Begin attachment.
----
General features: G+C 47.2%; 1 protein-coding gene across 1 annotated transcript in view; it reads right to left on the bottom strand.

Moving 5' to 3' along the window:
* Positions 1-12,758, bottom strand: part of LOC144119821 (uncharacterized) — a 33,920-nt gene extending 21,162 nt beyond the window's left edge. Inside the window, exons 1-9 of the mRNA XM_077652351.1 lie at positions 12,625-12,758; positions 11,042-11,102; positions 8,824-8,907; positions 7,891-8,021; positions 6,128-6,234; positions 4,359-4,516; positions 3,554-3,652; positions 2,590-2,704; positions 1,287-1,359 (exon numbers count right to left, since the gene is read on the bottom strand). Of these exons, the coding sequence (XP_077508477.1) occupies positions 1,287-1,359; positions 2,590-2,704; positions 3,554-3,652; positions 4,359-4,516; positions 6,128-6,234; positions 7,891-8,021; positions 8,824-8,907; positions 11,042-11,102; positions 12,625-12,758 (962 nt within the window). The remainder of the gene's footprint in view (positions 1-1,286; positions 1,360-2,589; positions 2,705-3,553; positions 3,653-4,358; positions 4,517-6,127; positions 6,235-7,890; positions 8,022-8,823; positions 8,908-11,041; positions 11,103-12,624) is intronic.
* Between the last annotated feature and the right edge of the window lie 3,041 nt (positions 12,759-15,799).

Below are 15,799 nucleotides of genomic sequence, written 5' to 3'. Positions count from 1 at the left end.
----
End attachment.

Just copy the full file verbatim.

General features: G+C 47.2%; 1 protein-coding gene across 1 annotated transcript in view; it reads right to left on the bottom strand.

Moving 5' to 3' along the window:
* Positions 1-12,758, bottom strand: part of LOC144119821 (uncharacterized) — a 33,920-nt gene extending 21,162 nt beyond the window's left edge. Inside the window, exons 1-9 of the mRNA XM_077652351.1 lie at positions 12,625-12,758; positions 11,042-11,102; positions 8,824-8,907; positions 7,891-8,021; positions 6,128-6,234; positions 4,359-4,516; positions 3,554-3,652; positions 2,590-2,704; positions 1,287-1,359 (exon numbers count right to left, since the gene is read on the bottom strand). Of these exons, the coding sequence (XP_077508477.1) occupies positions 1,287-1,359; positions 2,590-2,704; positions 3,554-3,652; positions 4,359-4,516; positions 6,128-6,234; positions 7,891-8,021; positions 8,824-8,907; positions 11,042-11,102; positions 12,625-12,758 (962 nt within the window). The remainder of the gene's footprint in view (positions 1-1,286; positions 1,360-2,589; positions 2,705-3,553; positions 3,653-4,358; positions 4,517-6,127; positions 6,235-7,890; positions 8,022-8,823; positions 8,908-11,041; positions 11,103-12,624) is intronic.
* Between the last annotated feature and the right edge of the window lie 3,041 nt (positions 12,759-15,799).

Below are 15,799 nucleotides of genomic sequence, written 5' to 3'. Positions count from 1 at the left end.